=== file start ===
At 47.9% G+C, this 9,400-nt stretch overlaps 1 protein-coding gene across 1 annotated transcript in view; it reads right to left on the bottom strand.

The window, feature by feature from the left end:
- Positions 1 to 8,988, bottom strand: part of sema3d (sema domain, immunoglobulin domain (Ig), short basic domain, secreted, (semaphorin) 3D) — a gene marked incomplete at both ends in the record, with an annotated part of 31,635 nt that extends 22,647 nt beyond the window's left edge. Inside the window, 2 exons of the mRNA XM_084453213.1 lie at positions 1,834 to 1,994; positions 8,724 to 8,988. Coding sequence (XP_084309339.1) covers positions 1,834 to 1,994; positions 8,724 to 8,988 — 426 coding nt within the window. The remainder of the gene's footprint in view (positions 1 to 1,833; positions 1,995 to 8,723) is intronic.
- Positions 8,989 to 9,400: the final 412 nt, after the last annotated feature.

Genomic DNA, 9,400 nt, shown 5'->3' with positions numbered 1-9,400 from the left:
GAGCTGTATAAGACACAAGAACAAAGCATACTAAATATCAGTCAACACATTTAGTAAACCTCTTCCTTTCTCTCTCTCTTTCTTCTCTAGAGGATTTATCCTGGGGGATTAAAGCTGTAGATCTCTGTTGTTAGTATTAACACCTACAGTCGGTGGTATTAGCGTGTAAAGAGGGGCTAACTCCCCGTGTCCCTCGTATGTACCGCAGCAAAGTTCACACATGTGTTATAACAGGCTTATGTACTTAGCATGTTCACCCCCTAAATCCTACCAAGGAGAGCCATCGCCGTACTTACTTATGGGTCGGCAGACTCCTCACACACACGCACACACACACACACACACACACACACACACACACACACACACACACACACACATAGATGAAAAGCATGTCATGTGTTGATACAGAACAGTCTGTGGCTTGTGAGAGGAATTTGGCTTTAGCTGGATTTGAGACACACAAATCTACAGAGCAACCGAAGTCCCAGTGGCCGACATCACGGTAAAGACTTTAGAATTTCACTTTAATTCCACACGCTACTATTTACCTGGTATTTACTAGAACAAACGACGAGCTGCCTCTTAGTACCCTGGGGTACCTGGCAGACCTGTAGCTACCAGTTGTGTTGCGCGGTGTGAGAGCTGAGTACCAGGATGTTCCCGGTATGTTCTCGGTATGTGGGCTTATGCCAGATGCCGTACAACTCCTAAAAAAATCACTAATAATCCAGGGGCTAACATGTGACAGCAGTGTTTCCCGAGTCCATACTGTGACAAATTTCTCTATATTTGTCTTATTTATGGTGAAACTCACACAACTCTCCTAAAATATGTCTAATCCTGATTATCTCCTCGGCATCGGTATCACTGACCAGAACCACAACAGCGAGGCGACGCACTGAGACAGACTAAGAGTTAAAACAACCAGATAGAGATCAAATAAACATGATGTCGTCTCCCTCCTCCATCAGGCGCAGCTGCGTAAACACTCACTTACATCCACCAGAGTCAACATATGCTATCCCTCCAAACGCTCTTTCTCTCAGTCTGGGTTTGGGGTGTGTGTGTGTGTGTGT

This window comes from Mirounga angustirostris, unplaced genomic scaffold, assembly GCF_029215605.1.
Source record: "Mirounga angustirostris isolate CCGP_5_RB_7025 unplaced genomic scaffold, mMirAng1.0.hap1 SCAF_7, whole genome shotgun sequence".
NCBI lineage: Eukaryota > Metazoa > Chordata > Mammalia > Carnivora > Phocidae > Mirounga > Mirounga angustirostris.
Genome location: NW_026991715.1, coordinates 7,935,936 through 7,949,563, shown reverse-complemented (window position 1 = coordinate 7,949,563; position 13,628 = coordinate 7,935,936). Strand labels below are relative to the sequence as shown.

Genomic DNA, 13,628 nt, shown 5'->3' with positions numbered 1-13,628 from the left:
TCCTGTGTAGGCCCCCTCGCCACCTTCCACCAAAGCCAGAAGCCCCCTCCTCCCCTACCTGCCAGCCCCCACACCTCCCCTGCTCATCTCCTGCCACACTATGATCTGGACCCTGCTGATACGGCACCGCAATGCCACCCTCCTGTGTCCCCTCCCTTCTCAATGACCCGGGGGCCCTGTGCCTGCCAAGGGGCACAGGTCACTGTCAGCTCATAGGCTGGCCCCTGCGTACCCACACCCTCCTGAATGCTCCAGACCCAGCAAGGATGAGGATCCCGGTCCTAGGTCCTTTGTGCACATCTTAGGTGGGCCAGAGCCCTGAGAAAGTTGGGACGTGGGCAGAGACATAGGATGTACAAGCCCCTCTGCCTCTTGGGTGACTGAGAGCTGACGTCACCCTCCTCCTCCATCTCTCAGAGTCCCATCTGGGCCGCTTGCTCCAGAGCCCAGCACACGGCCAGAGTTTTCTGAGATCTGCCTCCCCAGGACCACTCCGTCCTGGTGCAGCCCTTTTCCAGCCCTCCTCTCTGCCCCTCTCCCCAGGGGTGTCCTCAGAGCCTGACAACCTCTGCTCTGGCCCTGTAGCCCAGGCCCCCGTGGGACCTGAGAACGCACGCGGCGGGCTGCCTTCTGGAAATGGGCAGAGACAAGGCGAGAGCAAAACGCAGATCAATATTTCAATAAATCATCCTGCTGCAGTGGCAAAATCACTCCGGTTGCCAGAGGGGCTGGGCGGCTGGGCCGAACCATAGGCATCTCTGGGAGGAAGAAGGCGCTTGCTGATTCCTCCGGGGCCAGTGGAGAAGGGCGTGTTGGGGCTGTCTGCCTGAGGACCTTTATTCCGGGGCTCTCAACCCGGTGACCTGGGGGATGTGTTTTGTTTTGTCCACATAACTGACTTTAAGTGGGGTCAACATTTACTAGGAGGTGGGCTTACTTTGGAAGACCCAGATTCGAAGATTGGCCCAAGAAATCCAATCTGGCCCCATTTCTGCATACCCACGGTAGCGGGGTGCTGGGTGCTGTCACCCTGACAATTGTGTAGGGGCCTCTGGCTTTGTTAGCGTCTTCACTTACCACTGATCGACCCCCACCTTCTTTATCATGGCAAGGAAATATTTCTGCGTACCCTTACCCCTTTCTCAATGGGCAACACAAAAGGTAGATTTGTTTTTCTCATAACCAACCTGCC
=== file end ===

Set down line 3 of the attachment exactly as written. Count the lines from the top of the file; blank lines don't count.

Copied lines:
- Positions 1 to 8,988, bottom strand: part of sema3d (sema domain, immunoglobulin domain (Ig), short basic domain, secreted, (semaphorin) 3D) — a gene marked incomplete at both ends in the record, with an annotated part of 31,635 nt that extends 22,647 nt beyond the window's left edge. Inside the window, 2 exons of the mRNA XM_084453213.1 lie at positions 1,834 to 1,994; positions 8,724 to 8,988. Coding sequence (XP_084309339.1) covers positions 1,834 to 1,994; positions 8,724 to 8,988 — 426 coding nt within the window. The remainder of the gene's footprint in view (positions 1 to 1,833; positions 1,995 to 8,723) is intronic.